So when we take our kiddos to Disney I just stick with the "put it on your Christmas list" mantra on a day to day basis, then on the last day we go to World of Disney at DTD and we tell them that today is a special day: you each get to pick out something special to take home. We have a $50 limit, but they've never reached it.

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Old 02-18-2013, 09:15 PM   #48
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I found some really cute Disney Coupons on here. Why don't you use those. I am pretty strict about buying the kids stuff. Unless it is a birthday or some special reason I don't get them anything, but at Disney I want it to be special and want to get them things. I figured the coupons work two ways. 1. You earn them with good behavior 2. you redeem them for things I decided you could get/I would want to spend. They have them for treats, specific gifts(ones I know they would want), balloons, tattoos and even specific dollar amounts.
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Old 02-18-2013, 09:23 PM   #49
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On my childhood trips I picked out in advance what I wanted that was likely to be costly and smaller things I got for good behavior OR spent my own money on it (birthday, etc.)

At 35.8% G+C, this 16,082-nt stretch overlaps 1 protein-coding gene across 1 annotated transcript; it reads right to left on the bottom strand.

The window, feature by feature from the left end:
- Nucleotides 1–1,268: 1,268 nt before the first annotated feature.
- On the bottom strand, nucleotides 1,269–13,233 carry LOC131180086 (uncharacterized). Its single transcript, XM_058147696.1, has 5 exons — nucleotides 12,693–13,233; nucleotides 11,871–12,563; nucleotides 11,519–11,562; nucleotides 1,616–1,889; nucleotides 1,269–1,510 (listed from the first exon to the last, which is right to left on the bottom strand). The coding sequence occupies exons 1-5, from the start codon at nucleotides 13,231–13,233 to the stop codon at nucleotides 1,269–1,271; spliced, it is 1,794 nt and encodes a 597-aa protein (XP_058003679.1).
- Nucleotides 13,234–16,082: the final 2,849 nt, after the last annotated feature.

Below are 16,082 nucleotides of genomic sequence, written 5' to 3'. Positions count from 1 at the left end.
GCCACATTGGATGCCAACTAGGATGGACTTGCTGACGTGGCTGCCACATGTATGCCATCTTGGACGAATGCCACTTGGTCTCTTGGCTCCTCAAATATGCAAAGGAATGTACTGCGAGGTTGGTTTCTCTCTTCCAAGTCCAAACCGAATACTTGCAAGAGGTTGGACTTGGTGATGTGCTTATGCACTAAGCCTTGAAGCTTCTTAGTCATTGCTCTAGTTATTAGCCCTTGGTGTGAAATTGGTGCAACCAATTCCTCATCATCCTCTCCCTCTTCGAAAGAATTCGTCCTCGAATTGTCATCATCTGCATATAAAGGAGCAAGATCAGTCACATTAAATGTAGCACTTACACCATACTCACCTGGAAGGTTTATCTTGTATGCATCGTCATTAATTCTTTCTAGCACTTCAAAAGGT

My mom would talk to me a few times about how they could only afford to get me so much and that I had to think carefully about what I wanted. I had a few choices so if they didn't have a stuffed Thumper, I would have gotten Dumbo, or something else on my list.

My parents would also buy a few things that I seemed to like or other things that had my favorite characters on them and save them for birthday and Christmas surprises. So if you have problems saying no, think about buying it in secret and think about if they'll still want it at Christmas. That might help YOU tell yourself no.